Monday, August 4, 2008

Back And Forthing

Since Asheville is about 600 miles away from Malvern, we needed a place to stop over both coming and going. Looking at a map of our route, we decided Lexington, Va, appeared to be a comfortable day's drive as well as an interesting place to visit. We opted to stay there on the way down and the way back (although in different inns). On the way down, we stayed at House Mountain Inn on Lonesome Dove Trail (Bill just loved that). In fact, they had prints of the Lonesome Dove characters prominently displayed on the wall. Bill could name every one.
Lexington is a small town and home to Washington & Lee University as well as the Virginia Military Institute. There's a quaint downtown area and a couple of historic places to visit (right up our alley). We toured Stonewall Jackson's home and looked in a couple of shops before we went over to the college complex. The two schools sit right next to each other and each have a number of interesting sites. The one thing that struck me especially about VMI was that it was so khaki. Every building on the campus as well as the athletic stadium was painted khaki. I've never seen anything like that before; it was strange. Even Valley Forge Military Academy is brick. But VMI is decidedly khaki.

VMI Chapel. See, khaki.

Downtown Lexington

This town is famous for two men: Robert E. Lee and Stonewall Jackson, both Civil War heroes. In case you don't know it, Virginians take their Civil War heroes very seriously. There's a guided tour of Stonewall's home, but I liked his garden the best. Check out this scarecrow. Stick a few feathers into a potato, tie it to a string and suspend it from a small branch. Very ingenious. What could be easier?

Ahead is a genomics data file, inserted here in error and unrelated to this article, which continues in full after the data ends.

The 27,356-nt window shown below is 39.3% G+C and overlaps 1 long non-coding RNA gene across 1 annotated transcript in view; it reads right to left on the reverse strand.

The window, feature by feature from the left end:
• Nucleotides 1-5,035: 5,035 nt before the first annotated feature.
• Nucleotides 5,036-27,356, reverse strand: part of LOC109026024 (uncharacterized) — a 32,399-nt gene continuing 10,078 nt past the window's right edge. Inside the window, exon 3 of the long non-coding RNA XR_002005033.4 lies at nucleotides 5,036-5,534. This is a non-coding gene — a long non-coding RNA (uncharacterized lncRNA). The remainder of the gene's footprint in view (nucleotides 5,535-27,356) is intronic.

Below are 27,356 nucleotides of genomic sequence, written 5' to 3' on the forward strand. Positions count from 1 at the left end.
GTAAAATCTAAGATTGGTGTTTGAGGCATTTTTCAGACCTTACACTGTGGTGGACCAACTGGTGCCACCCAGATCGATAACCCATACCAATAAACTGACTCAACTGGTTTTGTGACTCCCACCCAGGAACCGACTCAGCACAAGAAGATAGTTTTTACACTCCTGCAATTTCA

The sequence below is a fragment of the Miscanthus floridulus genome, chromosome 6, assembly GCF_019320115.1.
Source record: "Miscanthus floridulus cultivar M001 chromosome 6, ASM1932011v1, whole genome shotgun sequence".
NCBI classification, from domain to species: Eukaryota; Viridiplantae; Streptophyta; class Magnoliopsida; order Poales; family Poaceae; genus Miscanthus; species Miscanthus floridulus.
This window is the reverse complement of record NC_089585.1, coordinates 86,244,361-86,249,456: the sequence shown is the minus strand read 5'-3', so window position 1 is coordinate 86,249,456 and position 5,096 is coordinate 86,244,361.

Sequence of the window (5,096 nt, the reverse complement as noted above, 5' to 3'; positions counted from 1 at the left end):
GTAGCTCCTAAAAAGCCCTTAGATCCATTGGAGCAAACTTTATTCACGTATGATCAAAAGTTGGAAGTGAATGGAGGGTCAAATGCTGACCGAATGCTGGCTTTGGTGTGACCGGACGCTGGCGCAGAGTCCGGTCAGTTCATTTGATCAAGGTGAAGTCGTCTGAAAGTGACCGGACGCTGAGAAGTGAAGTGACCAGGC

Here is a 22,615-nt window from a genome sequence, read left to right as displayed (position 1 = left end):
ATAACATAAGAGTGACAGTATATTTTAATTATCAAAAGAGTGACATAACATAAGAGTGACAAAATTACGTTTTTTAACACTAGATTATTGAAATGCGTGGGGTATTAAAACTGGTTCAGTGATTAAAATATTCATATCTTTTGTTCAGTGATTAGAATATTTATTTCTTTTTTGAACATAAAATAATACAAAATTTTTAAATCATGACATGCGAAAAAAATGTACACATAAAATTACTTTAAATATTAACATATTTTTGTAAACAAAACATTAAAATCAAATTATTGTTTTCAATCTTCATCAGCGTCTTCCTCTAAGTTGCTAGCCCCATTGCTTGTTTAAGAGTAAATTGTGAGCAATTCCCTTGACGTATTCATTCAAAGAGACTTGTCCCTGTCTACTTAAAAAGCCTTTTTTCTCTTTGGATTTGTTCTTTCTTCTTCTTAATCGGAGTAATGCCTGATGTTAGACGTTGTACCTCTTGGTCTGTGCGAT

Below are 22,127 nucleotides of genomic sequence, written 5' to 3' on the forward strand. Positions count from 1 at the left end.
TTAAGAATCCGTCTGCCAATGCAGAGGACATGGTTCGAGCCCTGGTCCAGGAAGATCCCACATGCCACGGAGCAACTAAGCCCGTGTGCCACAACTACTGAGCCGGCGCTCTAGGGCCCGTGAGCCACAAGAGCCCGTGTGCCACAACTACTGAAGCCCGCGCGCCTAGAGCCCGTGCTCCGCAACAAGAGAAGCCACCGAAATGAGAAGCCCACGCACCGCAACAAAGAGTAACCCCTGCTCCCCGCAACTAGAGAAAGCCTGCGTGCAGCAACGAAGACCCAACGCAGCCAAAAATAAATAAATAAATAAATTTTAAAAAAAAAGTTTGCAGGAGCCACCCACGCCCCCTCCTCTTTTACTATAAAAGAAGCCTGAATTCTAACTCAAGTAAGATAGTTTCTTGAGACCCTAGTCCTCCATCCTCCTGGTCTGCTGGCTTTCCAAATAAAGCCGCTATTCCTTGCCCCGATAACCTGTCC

Back at VMI we toured the George C. Marshall Museum and Library. Marshall was a true statesman. He was a graduate of VMI (natch) and went on to become an important military leader, Secretary of State, Secretary of Defense and father of the Marshall Plan for which he won the Nobel Peace Prize. The Marshall Plan was designed to help rebuild Europe after World War II and stabilize its economy and was vital to Europe's recovery after the war.

At Washington & Lee, you can visit the Lee Chapel and see this sculpture of Robert E. Lee. He is actually buried in the crypt below the chapel.

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